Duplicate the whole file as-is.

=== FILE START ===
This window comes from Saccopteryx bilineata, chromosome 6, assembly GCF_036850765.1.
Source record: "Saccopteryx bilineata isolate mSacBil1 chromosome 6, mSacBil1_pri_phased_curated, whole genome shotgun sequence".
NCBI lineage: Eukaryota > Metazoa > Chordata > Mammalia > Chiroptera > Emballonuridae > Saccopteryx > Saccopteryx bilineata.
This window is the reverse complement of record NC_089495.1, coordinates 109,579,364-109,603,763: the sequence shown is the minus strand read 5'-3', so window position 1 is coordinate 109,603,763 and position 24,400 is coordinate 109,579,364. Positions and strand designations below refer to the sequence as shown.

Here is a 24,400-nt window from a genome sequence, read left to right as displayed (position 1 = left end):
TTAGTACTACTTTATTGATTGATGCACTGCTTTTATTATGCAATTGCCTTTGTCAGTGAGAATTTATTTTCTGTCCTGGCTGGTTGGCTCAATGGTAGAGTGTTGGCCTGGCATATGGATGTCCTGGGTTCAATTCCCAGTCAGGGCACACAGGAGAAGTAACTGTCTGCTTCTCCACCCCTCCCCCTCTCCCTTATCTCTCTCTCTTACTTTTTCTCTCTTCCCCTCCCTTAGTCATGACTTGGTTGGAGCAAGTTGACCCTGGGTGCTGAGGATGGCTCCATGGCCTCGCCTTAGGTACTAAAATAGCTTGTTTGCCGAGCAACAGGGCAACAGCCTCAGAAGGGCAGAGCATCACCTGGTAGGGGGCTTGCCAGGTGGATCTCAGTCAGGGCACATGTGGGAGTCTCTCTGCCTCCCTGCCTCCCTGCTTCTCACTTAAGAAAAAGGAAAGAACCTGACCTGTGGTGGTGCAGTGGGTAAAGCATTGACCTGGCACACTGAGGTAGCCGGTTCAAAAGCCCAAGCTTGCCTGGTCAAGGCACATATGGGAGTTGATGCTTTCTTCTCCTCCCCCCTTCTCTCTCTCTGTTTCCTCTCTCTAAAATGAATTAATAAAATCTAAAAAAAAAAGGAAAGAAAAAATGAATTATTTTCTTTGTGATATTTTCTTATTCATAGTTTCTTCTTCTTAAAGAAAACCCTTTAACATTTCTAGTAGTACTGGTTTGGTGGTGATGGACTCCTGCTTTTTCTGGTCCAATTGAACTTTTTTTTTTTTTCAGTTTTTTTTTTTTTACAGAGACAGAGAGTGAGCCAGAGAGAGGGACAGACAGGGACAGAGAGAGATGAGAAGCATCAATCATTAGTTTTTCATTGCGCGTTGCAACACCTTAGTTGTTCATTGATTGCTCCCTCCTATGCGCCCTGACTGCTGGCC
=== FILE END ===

This window comes from Saccopteryx bilineata, chromosome 6, assembly GCF_036850765.1.
Source record: "Saccopteryx bilineata isolate mSacBil1 chromosome 6, mSacBil1_pri_phased_curated, whole genome shotgun sequence".
NCBI lineage: Eukaryota > Metazoa > Chordata > Mammalia > Chiroptera > Emballonuridae > Saccopteryx > Saccopteryx bilineata.
This window is the reverse complement of record NC_089495.1, coordinates 109,579,364-109,603,763: the sequence shown is the minus strand read 5'-3', so window position 1 is coordinate 109,603,763 and position 24,400 is coordinate 109,579,364. Positions and strand designations below refer to the sequence as shown.

Here is a 24,400-nt window from a genome sequence, read left to right as displayed (position 1 = left end):
TTAGTACTACTTTATTGATTGATGCACTGCTTTTATTATGCAATTGCCTTTGTCAGTGAGAATTTATTTTCTGTCCTGGCTGGTTGGCTCAATGGTAGAGTGTTGGCCTGGCATATGGATGTCCTGGGTTCAATTCCCAGTCAGGGCACACAGGAGAAGTAACTGTCTGCTTCTCCACCCCTCCCCCTCTCCCTTATCTCTCTCTCTTACTTTTTCTCTCTTCCCCTCCCTTAGTCATGACTTGGTTGGAGCAAGTTGACCCTGGGTGCTGAGGATGGCTCCATGGCCTCGCCTTAGGTACTAAAATAGCTTGTTTGCCGAGCAACAGGGCAACAGCCTCAGAAGGGCAGAGCATCACCTGGTAGGGGGCTTGCCAGGTGGATCTCAGTCAGGGCACATGTGGGAGTCTCTCTGCCTCCCTGCCTCCCTGCTTCTCACTTAAGAAAAAGGAAAGAACCTGACCTGTGGTGGTGCAGTGGGTAAAGCATTGACCTGGCACACTGAGGTAGCCGGTTCAAAAGCCCAAGCTTGCCTGGTCAAGGCACATATGGGAGTTGATGCTTTCTTCTCCTCCCCCCTTCTCTCTCTCTGTTTCCTCTCTCTAAAATGAATTAATAAAATCTAAAAAAAAAAGGAAAGAAAAAATGAATTATTTTCTTTGTGATATTTTCTTATTCATAGTTTCTTCTTCTTAAAGAAAACCCTTTAACATTTCTAGTAGTACTGGTTTGGTGGTGATGGACTCCTGCTTTTTCTGGTCCAATTGAACTTTTTTTTTTTTTCAGTTTTTTTTTTTTTACAGAGACAGAGAGTGAGCCAGAGAGAGGGACAGACAGGGACAGAGAGAGATGAGAAGCATCAATCATTAGTTTTTCATTGCGCGTTGCAACACCTTAGTTGTTCATTGATTGCTCCCTCCTATGCGCCCTGACTGCTGGCC